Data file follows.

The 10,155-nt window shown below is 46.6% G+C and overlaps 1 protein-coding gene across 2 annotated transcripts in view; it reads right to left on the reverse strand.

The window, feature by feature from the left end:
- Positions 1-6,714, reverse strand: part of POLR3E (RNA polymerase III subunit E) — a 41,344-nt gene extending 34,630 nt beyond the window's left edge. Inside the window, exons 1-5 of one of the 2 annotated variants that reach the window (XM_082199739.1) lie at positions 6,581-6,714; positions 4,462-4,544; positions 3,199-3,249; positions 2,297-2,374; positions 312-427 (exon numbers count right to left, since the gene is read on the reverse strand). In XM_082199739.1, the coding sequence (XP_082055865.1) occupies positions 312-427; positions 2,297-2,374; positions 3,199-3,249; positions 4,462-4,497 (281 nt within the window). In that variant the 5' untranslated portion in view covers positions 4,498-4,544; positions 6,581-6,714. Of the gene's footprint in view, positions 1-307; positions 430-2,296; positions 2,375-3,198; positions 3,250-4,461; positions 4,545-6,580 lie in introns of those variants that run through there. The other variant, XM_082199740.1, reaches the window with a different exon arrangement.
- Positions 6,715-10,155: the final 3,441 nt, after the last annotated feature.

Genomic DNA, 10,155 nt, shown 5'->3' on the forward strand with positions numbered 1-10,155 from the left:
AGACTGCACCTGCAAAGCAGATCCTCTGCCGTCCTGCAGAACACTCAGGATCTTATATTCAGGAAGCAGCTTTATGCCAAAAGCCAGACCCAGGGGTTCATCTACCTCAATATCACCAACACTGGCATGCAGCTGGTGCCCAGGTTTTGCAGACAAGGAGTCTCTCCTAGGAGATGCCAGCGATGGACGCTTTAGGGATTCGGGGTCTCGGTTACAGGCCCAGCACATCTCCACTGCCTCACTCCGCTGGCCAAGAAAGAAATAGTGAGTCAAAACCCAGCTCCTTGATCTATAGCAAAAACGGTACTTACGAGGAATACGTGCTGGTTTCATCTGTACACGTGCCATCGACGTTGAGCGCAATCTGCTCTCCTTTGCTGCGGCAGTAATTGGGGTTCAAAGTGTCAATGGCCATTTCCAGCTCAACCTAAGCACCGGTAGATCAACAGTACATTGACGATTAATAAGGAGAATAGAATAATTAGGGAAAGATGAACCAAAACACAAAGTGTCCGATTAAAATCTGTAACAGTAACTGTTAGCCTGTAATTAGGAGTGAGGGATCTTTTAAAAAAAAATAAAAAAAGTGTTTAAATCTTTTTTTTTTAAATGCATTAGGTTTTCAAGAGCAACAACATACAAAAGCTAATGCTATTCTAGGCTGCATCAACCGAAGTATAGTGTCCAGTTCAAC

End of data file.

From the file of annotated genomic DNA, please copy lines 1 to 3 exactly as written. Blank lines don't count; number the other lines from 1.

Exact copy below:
The 10,155-nt window shown below is 46.6% G+C and overlaps 1 protein-coding gene across 2 annotated transcripts in view; it reads right to left on the reverse strand.

The window, feature by feature from the left end:
- Positions 1-6,714, reverse strand: part of POLR3E (RNA polymerase III subunit E) — a 41,344-nt gene extending 34,630 nt beyond the window's left edge. Inside the window, exons 1-5 of one of the 2 annotated variants that reach the window (XM_082199739.1) lie at positions 6,581-6,714; positions 4,462-4,544; positions 3,199-3,249; positions 2,297-2,374; positions 312-427 (exon numbers count right to left, since the gene is read on the reverse strand). In XM_082199739.1, the coding sequence (XP_082055865.1) occupies positions 312-427; positions 2,297-2,374; positions 3,199-3,249; positions 4,462-4,497 (281 nt within the window). In that variant the 5' untranslated portion in view covers positions 4,498-4,544; positions 6,581-6,714. Of the gene's footprint in view, positions 1-307; positions 430-2,296; positions 2,375-3,198; positions 3,250-4,461; positions 4,545-6,580 lie in introns of those variants that run through there. The other variant, XM_082199740.1, reaches the window with a different exon arrangement.